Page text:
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Dagri - the Wedding Reception

Party time!

sunny 42 °C
View A Big Fat Indian Wedding - India 2014 on Grete Howard's travel map.

I slept last night, although I would not describe it as a good sleep. I thought I'd try out the new shower this morning and although there was no hot water, the cold liquid was very refreshing and it felt good to wash away all the grime and grit that had collected on my face overnight from the sand-laden wind. I really struggled to open my eyes this morning as they seemed to be glued shut closed with the sand, and as soon as I opened my mouth, the blister on my lip started to puss and bleed.

About three years ago I answered a question on Trip Advisor by a Canadian woman called Jo about Icon India Tours (our friend Sabu's tour company). After her trip we hooked up on Facebook via Sabu and have been in contact ever since, becoming really quite good friends. Today I finally got to meet her! It was as if we'd known each other all our lives and we hit it off immediately!

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Today was to be the day of the groom's wedding party, and we were asked to be part of the receiving line as guests started to arrive. The five of us – David and I, Jo from Canada, and Lynn Carol and George from the US all sat on chairs in a line under the canopy.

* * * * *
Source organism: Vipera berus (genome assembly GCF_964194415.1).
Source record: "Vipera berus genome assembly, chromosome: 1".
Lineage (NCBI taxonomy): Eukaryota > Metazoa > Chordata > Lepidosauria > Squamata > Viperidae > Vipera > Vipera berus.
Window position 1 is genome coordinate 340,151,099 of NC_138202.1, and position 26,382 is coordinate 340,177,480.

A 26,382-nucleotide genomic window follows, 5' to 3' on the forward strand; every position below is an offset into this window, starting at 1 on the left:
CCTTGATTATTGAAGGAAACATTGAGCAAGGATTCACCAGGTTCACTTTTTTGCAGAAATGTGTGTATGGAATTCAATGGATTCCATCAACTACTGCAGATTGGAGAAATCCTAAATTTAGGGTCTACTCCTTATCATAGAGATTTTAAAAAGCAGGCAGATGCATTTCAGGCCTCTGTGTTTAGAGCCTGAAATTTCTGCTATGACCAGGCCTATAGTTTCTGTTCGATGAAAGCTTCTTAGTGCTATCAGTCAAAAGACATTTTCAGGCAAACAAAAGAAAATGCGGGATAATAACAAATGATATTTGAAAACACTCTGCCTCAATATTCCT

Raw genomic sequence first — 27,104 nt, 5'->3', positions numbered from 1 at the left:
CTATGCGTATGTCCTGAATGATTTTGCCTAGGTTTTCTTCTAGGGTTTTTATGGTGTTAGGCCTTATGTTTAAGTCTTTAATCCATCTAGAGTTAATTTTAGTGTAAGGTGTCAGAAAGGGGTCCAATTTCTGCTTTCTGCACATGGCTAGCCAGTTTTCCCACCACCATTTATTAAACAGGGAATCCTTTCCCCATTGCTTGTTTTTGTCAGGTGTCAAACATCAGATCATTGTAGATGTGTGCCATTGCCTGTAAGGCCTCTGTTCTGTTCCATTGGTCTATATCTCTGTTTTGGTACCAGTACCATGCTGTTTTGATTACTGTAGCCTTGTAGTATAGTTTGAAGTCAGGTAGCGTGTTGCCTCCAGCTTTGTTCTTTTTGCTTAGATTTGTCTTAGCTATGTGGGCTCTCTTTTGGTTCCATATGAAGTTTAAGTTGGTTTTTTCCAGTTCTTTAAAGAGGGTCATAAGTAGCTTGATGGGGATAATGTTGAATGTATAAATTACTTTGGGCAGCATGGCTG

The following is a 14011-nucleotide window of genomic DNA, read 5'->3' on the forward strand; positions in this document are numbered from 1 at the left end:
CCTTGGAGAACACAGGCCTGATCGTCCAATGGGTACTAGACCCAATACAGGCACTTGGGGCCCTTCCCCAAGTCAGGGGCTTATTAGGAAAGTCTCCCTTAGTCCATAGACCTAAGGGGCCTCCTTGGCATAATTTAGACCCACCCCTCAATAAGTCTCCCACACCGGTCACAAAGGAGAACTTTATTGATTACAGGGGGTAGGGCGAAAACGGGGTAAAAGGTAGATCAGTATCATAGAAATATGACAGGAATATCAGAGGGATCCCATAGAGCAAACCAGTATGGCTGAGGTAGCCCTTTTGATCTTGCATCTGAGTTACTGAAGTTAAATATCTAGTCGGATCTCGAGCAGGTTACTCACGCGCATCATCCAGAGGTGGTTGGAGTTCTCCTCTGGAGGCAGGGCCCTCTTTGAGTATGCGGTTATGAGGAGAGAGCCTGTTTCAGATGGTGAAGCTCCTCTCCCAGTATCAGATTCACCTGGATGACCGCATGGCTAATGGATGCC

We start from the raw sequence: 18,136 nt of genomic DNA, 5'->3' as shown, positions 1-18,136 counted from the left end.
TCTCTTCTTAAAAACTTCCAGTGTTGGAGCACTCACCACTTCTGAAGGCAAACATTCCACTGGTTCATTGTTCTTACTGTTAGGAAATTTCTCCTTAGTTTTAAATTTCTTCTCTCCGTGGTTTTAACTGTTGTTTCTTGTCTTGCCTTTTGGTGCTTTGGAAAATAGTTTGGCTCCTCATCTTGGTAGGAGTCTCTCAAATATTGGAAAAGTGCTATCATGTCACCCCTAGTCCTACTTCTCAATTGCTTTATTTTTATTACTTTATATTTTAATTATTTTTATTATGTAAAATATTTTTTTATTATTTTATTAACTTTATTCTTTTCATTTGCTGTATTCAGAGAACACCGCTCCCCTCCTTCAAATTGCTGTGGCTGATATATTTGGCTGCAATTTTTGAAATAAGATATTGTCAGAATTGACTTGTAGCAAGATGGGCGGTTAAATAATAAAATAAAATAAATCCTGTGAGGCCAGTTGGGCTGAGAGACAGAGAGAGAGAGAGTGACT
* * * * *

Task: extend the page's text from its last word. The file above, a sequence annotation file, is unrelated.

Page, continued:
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Many years ago I bought a sari in Sri Lanka, and that was what I decided to wear for today's festivities. Red seemed to be a good colour, as the red tent marquee coloured everything red anyway.

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Just across from where we were sitting was the official gift registry. In India it is customary to give money as a gift (always with the odd number 1 on the end – 101 Rupees being the most popular) and each guest had his or her gift registered in a book, with their name and amount of donation.

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There was a constant supply of food and drink – the fresh pineapple juice was particularly welcome in the heat.

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At one stage a huge slab of ice was brought out - I have no idea where that came from - to keep the watermelon cool. It didn't last very long in 40 °C!

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Look at the number of plates on this table - can you even imagine the amount of washing up that went on? At least with everyone eating with their hands, there is no cutlery to wash up!